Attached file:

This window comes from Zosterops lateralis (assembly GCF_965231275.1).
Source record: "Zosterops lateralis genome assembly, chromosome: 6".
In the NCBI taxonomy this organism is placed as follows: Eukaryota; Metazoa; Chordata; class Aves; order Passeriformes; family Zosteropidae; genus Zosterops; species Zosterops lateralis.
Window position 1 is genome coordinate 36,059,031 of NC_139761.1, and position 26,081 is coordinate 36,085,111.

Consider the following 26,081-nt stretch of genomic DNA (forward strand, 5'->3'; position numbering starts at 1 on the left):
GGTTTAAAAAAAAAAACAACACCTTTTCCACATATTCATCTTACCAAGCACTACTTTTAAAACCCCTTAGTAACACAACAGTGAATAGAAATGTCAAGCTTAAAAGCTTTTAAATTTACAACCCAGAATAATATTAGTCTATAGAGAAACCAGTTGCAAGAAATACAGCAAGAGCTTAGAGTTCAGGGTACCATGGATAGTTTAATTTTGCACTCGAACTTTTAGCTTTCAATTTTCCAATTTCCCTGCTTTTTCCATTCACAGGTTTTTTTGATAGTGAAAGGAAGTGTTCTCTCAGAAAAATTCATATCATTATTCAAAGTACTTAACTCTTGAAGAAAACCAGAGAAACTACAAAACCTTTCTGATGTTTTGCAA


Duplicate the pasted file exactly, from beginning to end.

This window comes from Zosterops lateralis (assembly GCF_965231275.1).
Source record: "Zosterops lateralis genome assembly, chromosome: 6".
In the NCBI taxonomy this organism is placed as follows: Eukaryota; Metazoa; Chordata; class Aves; order Passeriformes; family Zosteropidae; genus Zosterops; species Zosterops lateralis.
Window position 1 is genome coordinate 36,059,031 of NC_139761.1, and position 26,081 is coordinate 36,085,111.

Consider the following 26,081-nt stretch of genomic DNA (forward strand, 5'->3'; position numbering starts at 1 on the left):
GGTTTAAAAAAAAAAACAACACCTTTTCCACATATTCATCTTACCAAGCACTACTTTTAAAACCCCTTAGTAACACAACAGTGAATAGAAATGTCAAGCTTAAAAGCTTTTAAATTTACAACCCAGAATAATATTAGTCTATAGAGAAACCAGTTGCAAGAAATACAGCAAGAGCTTAGAGTTCAGGGTACCATGGATAGTTTAATTTTGCACTCGAACTTTTAGCTTTCAATTTTCCAATTTCCCTGCTTTTTCCATTCACAGGTTTTTTTGATAGTGAAAGGAAGTGTTCTCTCAGAAAAATTCATATCATTATTCAAAGTACTTAACTCTTGAAGAAAACCAGAGAAACTACAAAACCTTTCTGATGTTTTGCAA